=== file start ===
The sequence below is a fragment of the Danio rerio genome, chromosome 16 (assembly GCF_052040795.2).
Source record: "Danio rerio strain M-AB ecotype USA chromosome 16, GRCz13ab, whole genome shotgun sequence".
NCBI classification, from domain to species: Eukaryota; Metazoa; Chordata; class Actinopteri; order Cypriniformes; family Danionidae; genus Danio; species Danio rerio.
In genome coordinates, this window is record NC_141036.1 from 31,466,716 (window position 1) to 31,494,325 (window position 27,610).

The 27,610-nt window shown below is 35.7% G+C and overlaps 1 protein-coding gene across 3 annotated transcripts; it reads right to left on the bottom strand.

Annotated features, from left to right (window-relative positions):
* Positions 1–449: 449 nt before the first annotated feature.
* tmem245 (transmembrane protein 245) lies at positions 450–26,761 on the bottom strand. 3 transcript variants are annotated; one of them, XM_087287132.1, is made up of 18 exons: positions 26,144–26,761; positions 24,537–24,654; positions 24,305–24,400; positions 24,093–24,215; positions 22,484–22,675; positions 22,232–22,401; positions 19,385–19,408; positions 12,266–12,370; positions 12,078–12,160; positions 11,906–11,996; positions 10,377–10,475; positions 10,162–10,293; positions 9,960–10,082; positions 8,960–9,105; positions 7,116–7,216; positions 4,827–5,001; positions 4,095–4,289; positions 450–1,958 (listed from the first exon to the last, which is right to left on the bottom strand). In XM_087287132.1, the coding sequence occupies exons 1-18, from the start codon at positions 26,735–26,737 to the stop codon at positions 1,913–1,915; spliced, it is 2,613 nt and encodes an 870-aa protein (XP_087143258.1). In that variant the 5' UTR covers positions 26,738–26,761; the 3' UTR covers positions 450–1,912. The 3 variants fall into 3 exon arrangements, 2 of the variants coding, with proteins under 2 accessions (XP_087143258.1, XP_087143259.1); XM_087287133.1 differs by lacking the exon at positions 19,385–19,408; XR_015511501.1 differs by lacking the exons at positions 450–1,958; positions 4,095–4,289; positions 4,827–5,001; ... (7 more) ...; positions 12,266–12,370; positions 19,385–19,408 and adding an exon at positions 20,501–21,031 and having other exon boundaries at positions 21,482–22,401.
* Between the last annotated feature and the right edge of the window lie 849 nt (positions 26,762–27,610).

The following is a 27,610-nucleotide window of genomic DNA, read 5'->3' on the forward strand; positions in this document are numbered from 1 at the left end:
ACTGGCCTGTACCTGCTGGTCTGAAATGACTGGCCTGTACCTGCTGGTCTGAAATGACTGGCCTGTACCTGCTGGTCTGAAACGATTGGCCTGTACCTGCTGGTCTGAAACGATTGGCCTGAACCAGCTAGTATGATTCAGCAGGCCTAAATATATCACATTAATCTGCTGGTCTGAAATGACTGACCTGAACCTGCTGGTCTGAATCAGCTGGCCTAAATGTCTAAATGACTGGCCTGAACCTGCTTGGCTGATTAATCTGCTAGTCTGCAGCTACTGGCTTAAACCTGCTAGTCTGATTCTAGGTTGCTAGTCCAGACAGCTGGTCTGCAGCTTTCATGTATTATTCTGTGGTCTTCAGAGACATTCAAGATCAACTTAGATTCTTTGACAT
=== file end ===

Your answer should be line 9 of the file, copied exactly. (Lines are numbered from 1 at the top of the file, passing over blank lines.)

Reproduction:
* Between the last annotated feature and the right edge of the window lie 849 nt (positions 26,762–27,610).